Media reports that President Donald Trump discussed the possibility of US withdrawal from NATO with other officials on several occasions in 2018 have produced enhanced anxiety among Alliance partisans on both sides of the Atlantic. But Trump is hardly alone in suggesting that a new transatlantic security relationship may be needed.
NATO's Cold War mission receded into history more than a quarter century ago, and there is growing awareness that while America and Europe have important security interests in common, those interests are far from being congruent. Not all security problems impact all portions of the democratic West equally. It is irrational to assume that disorders in the Balkans, North Africa, or elsewhere on Europe's periphery should be as important to the United States as they are to the European Union countries. Likewise, it is not reasonable to believe that EU members should be as concerned as the United States about problems in Central America, the Caribbean, or Venezuela.
Indeed, expressions of that realization surfaced during the first post-Cold War decade — and did so at least as much in Europe as in America. As NATO increasingly pursued “out of area” missions during the 1990s and early 2000s, some NATO traditionalists in Europe became very uneasy about the implications for the Continent. Comments like those of Secretary of State Madeleine Albright, who suggested that NATO become a force for peace “from the Middle East to Central Africa,” strengthened such apprehension. Albright’s former Clinton administration colleagues Warren Christopher and William Perry went even further than she did, urging that the Alliance be an instrument for the projection of force anywhere in the world the West’s “collective interests” were threatened.
French Foreign Minister Hubert Vedrine cautioned against that approach, warning that it ran the risk “of diluting the alliance”. Without a reasonably tight geographic focus, he believed, NATO could become a global crusader, endangering European interests in remote arenas. Spanish Foreign Minister Abel Matutes was even more specific that Europe did not have a stake in every geopolitical problem the United States might want to address somewhere else in the world. He stressed that what happens “8,000 kilometers from us — in Korea, for example . . . cannot be considered a threat to our security.” Vedrine echoed his point, saying that NATO “is the North Atlantic Treaty Organization, not the North Pacific”. Such comments indicated a graphic recognition that American and European interests were distinct and separable, not identical or even always compatible.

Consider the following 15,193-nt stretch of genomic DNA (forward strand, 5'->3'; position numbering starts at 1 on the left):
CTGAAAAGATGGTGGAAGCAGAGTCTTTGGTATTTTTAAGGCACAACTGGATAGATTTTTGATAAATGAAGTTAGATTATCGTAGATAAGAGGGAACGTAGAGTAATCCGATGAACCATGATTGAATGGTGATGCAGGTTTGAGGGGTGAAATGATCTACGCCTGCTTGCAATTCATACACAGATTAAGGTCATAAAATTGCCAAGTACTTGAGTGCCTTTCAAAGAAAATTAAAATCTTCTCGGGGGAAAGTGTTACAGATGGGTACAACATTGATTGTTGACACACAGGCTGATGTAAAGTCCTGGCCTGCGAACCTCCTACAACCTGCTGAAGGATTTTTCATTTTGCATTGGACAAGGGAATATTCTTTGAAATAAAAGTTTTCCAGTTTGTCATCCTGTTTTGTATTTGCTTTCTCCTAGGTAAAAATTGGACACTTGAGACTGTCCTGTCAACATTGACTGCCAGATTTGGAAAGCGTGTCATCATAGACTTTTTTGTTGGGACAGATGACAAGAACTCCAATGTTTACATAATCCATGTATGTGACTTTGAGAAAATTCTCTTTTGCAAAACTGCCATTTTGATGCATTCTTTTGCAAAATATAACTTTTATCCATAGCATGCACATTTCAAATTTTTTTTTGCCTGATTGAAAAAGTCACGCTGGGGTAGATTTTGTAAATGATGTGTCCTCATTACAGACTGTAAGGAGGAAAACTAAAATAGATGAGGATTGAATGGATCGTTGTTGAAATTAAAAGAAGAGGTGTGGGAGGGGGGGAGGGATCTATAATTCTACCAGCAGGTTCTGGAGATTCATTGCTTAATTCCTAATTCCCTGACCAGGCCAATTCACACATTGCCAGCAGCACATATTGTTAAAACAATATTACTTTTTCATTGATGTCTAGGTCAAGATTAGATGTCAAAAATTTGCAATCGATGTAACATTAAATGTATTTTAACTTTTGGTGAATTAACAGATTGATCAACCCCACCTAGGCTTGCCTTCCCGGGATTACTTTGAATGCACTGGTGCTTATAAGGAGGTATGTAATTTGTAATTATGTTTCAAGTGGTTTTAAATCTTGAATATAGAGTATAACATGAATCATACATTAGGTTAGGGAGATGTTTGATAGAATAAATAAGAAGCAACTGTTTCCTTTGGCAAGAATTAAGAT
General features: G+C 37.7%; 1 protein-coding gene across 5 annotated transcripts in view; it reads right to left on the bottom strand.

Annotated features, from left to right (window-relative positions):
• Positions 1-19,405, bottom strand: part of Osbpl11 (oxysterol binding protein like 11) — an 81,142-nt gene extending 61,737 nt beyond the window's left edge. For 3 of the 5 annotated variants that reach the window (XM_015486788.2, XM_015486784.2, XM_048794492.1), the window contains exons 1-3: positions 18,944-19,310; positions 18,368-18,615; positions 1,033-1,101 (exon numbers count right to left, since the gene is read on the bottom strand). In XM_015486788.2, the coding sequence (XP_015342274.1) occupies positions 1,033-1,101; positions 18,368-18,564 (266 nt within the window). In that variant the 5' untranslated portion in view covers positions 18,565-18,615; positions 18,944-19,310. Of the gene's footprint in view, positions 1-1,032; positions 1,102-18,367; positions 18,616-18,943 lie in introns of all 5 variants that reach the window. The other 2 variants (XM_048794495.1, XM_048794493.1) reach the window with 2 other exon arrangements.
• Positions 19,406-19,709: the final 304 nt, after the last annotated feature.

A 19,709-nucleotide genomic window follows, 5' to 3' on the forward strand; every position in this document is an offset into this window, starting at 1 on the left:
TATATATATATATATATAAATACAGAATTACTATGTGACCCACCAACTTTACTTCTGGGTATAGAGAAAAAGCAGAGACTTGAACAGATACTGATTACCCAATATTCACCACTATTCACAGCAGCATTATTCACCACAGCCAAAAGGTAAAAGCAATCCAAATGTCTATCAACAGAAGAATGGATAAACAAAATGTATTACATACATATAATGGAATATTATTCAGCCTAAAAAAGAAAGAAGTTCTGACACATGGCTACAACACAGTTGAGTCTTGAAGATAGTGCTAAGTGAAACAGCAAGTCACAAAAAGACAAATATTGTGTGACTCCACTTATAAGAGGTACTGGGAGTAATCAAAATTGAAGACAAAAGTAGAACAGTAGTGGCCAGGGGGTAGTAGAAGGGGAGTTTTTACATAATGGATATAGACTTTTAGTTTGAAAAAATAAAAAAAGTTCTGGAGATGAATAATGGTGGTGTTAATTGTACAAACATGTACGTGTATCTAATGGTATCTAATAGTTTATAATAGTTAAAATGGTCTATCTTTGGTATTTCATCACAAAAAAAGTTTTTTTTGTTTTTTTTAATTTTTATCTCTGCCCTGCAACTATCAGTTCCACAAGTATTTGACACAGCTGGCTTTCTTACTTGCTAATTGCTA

Henry Kissinger, Washington Post columnist Charles Krauthammer, and other prominent “NATO traditionalists” also made that important distinction from the American side two decades ago. Krauthammer was caustic about the increasing focus of the “new NATO” on out-of-area missions. “For the clever young thinkers of the [Clinton] administration,” he observed sarcastically, the Alliance’s traditional deterrence mission apparently was “too boring”. He saw them as wanting to refashion NATO as “a robust, restless alliance ready to throw its weight around outside its own borders to impose order and goodness”. Kissinger shared that concern. “Kosovo is no more a threat to America than Haiti is to Europe—and we never asked for help there”. He worried about blurring such important differences and having Washington responsible for resolving every manner of parochial problem in or near Europe.
Such concerns were warranted. The United States is still entangled in the Balkans, trying to help resolve quarrels between Serbia and now-independent Kosovo. Washington even dispatched a 500-person troop contingent in 2017 to bolster the international peacekeeping force there when tensions flared sharply. A major reason that Barack Obama’s administration launched a regime-change war in Libya was because of pressure from key NATO allies, especially Britain and France. The US government also is on the front lines of dealing with Russian-Ukrainian and Russian-Georgian disputes. US leaders still seem to make no meaningful distinction between the interests of the United States and Europe.
That approach is both illogical and excessively burdensome. A new generation of critics is renewing the argument that NATO shows serious signs of obsolescence and that U.S. and European interests are not identical. Public opinion surveys also confirm that there are substantial and widening differences between American and European perspectives on a wide range of foreign policy issues. Such a realization might well have taken root and grown after the first round of dissent that surfaced in the late 1990s, but the 9-11 attacks and the onset of the so-called war on terror temporarily reinforced a sense of transatlantic solidarity, thereby stifling debate and needed policy changes.
Creating a strong European security organization to handle purely European contingencies makes sense for both sides. US leaders should encourage European ambitions for an independent security capability, not blindly emulate previous administrations and seek to sabotage those ambitions. Such an organization ought to take primary responsibility for the Continent’s security affairs and for addressing problems on Europe’s periphery. A mechanism for transatlantic security cooperation should be reserved for serious threats that menace both the United States and Europe.